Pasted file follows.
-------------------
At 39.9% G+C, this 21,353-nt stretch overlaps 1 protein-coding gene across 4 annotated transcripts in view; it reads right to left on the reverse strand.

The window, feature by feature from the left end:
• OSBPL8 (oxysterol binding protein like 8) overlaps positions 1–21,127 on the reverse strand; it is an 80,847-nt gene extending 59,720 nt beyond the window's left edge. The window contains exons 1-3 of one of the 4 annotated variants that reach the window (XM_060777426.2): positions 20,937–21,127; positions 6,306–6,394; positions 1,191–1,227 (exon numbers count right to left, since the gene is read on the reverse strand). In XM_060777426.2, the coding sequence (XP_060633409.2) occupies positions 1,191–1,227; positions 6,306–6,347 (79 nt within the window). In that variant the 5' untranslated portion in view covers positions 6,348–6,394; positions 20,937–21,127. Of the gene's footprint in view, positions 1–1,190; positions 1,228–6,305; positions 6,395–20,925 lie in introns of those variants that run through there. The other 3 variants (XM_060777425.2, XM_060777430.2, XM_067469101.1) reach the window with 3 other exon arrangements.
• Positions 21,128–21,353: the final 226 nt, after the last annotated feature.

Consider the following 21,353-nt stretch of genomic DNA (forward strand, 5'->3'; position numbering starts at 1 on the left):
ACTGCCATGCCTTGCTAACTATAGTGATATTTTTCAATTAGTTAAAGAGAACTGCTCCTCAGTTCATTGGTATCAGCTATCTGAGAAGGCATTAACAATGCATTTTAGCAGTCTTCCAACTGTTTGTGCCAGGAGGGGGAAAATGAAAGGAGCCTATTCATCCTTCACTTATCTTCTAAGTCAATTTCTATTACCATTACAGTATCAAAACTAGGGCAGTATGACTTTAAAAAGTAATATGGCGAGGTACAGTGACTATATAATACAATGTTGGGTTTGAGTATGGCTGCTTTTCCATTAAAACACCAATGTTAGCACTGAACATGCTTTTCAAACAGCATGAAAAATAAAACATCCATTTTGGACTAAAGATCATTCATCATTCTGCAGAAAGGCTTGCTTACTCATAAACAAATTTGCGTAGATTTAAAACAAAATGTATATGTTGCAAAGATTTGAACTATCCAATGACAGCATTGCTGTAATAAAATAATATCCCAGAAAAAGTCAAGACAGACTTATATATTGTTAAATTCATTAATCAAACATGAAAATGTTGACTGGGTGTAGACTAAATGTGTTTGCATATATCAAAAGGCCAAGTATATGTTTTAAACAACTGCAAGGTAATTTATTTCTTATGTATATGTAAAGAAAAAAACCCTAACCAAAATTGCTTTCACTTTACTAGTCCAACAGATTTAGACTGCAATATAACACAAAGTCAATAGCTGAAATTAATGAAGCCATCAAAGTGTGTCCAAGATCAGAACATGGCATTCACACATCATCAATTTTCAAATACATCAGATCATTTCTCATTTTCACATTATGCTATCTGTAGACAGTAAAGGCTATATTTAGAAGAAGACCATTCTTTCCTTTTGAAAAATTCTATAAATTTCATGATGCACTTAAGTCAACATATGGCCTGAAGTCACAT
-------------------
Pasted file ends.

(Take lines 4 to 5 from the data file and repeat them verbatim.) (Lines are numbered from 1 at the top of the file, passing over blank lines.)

• Positions 21,128–21,353: the final 226 nt, after the last annotated feature.

Consider the following 21,353-nt stretch of genomic DNA (forward strand, 5'->3'; position numbering starts at 1 on the left):